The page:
In the early days of automobile travel, people naturally wanted to venture further distances as cars could now take them places previously unexplored. There were some unexpected consequences, though. While building highways and interstates signaled economic progress to much of the U.S., it also played a major role in withholding social progress for Black and Latino communities. 

The early 1900s consisted of states establishing their own highway systems, which typically linked poorly maintained roads and streets into one system. New York opened the NYS Parkway in 1908, which was used to link cities to recreational areas and parks. A year later, architect Daniel Burnham submitted plans to begin building an elaborate highway system in Chicago that would connect outlying suburbs to the urban center.

States Create Their Own ‘Interstates’

It wasn’t until the 1910’s that states began working together to create their own interstate systems. Now, businesses could transport goods to multiple states and people could travel to a larger selection of desirable destinations. One of the first major interstate systems created was the Dixie Highway in 1915, running from Sault Ste. Marie, Michigan, on the Canadian border, to Miami just as resorts were starting to dot the coastline during the Florida real estate boom.

Since these highways were state-run projects, that meant no federal dollars were being allocated. To supplement losses from road construction projects, states had to recoup the cost. Oregon instituted a gas tax in 1911 and by 1932 each state and Washington, DC had imposed gas taxes of their own.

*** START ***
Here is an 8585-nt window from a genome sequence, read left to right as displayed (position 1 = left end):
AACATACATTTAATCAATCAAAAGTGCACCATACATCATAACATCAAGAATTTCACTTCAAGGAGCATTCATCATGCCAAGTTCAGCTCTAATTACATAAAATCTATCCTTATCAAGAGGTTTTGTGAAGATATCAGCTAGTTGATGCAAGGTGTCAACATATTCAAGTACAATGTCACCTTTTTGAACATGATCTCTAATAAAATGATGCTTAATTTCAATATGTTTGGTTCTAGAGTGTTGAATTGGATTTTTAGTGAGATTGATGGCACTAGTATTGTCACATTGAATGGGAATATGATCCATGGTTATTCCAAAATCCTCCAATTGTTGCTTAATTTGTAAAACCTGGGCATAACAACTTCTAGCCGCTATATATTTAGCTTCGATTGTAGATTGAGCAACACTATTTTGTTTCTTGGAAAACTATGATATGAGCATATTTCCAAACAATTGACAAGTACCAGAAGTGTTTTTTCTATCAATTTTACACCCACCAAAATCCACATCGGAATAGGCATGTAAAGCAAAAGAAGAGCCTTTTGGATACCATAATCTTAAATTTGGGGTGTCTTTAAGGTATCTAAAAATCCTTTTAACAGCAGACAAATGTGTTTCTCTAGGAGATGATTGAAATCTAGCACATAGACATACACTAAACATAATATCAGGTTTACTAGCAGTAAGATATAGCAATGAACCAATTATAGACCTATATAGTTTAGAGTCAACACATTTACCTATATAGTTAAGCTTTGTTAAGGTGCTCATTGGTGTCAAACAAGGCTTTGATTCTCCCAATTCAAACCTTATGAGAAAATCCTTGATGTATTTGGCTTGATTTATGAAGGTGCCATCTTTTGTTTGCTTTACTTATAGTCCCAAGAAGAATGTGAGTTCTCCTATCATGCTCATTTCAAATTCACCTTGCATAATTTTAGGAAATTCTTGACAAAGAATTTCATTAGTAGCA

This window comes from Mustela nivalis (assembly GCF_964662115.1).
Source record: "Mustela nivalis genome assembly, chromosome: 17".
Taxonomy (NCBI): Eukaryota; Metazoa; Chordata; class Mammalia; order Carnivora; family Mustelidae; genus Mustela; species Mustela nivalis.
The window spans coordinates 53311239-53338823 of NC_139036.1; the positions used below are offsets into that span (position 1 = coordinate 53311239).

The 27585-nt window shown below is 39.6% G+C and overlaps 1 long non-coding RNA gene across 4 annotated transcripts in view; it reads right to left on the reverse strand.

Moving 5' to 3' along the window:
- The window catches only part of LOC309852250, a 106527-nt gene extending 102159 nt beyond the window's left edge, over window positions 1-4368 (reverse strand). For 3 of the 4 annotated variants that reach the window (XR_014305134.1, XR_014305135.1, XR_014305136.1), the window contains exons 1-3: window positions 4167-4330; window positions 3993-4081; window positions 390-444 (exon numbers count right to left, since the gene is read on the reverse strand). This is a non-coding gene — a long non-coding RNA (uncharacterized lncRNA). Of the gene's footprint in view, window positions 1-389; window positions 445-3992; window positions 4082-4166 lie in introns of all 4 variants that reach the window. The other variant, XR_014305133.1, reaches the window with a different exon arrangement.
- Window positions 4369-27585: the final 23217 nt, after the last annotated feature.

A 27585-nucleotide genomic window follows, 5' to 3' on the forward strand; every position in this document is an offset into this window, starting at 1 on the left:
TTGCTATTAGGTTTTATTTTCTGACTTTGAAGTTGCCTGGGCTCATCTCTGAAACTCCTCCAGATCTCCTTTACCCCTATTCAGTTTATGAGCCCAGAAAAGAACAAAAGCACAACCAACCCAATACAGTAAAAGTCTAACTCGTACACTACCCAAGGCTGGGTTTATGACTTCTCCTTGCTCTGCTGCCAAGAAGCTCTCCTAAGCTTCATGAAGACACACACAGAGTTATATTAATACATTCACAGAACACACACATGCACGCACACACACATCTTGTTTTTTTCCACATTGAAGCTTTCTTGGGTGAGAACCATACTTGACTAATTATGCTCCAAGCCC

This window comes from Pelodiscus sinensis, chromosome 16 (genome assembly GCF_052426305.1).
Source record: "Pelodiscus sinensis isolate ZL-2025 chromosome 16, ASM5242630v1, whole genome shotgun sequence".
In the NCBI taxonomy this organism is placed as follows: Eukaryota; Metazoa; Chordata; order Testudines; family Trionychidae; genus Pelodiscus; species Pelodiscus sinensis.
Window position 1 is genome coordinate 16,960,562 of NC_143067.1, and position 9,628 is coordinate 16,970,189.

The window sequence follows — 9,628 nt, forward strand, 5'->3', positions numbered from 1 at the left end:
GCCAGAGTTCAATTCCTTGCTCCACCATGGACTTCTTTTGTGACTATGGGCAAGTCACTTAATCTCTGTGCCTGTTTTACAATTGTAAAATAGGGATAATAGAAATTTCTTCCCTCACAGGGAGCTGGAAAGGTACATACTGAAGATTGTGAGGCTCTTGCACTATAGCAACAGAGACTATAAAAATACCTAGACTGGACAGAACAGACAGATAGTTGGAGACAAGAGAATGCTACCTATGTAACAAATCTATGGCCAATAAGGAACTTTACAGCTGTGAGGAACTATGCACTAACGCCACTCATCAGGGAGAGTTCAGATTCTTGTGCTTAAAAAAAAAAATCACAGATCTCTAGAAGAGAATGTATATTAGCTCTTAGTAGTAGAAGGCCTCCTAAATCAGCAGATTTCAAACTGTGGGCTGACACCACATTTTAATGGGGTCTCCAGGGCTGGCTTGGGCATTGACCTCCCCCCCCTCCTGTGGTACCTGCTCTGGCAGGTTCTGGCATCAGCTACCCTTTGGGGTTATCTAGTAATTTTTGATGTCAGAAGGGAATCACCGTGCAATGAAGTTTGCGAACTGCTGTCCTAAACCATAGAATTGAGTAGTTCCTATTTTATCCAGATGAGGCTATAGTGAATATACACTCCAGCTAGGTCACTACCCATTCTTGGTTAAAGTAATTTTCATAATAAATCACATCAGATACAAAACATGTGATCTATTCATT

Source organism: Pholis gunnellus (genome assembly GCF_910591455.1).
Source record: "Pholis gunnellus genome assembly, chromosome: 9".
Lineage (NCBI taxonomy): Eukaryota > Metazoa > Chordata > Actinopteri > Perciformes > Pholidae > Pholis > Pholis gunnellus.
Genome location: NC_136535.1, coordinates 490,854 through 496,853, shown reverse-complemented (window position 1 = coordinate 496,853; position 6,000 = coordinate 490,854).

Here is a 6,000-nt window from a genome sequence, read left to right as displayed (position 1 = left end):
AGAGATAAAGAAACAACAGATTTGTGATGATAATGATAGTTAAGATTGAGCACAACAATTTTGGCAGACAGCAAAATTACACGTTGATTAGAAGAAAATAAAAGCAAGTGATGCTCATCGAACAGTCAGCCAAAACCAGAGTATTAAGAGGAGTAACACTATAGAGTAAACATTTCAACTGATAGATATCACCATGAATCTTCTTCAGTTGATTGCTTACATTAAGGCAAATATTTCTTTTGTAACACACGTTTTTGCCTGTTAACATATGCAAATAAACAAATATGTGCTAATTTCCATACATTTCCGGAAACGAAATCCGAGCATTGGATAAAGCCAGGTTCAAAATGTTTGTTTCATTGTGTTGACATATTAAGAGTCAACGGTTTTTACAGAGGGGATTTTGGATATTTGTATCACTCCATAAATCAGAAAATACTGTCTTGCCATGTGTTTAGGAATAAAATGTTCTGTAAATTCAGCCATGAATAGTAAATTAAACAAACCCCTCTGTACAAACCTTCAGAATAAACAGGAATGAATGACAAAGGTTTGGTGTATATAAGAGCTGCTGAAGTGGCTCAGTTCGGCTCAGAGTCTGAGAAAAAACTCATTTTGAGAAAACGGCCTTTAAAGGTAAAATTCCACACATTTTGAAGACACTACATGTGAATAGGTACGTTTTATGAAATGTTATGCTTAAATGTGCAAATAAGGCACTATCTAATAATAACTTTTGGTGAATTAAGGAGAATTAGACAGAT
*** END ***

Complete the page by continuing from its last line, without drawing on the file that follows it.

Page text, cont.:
“The gasoline tax meant that only the users of the highways were paying for the roads that they were presumably going to get,” said Mark Rose, professor at Florida Atlantic University.

After World War I ended in 1919, then-Lieutenant Colonel Dwight Eisenhower took part in a cross-country tour on the Lincoln Highway — the nation’s first transcontinental highway from Times Square to San Francisco — through various cities to celebrate the end of the war. It also served as a wake-up call for the future president who now understood the need for well-kept roads and interstates. 

Highway Construction Gets Federal Support

While states were initially funding these infrastructure projects, there was a growing call for the federal government to step in. That wouldn’t happen until 1944 when President Franklin Roosevelt signed the Federal-Aid Highway Act that outlined a plan to build a 40,000-mile national interstate system of highways.

The thing is, with World War II raging, there were no federal dollars allocated toward the project, or in subsequent acts passed later in the decade, ultimately leaving it at nearly a standstill until the 1950s when Eisenhower became president. When the former general took office, just under 7,000 miles of the system had been completed.

Interstate construction was still important to the president, particularly after having navigated Germany’s Autobahn at the conclusion of the war and experiencing the efficiency of travel that it provided.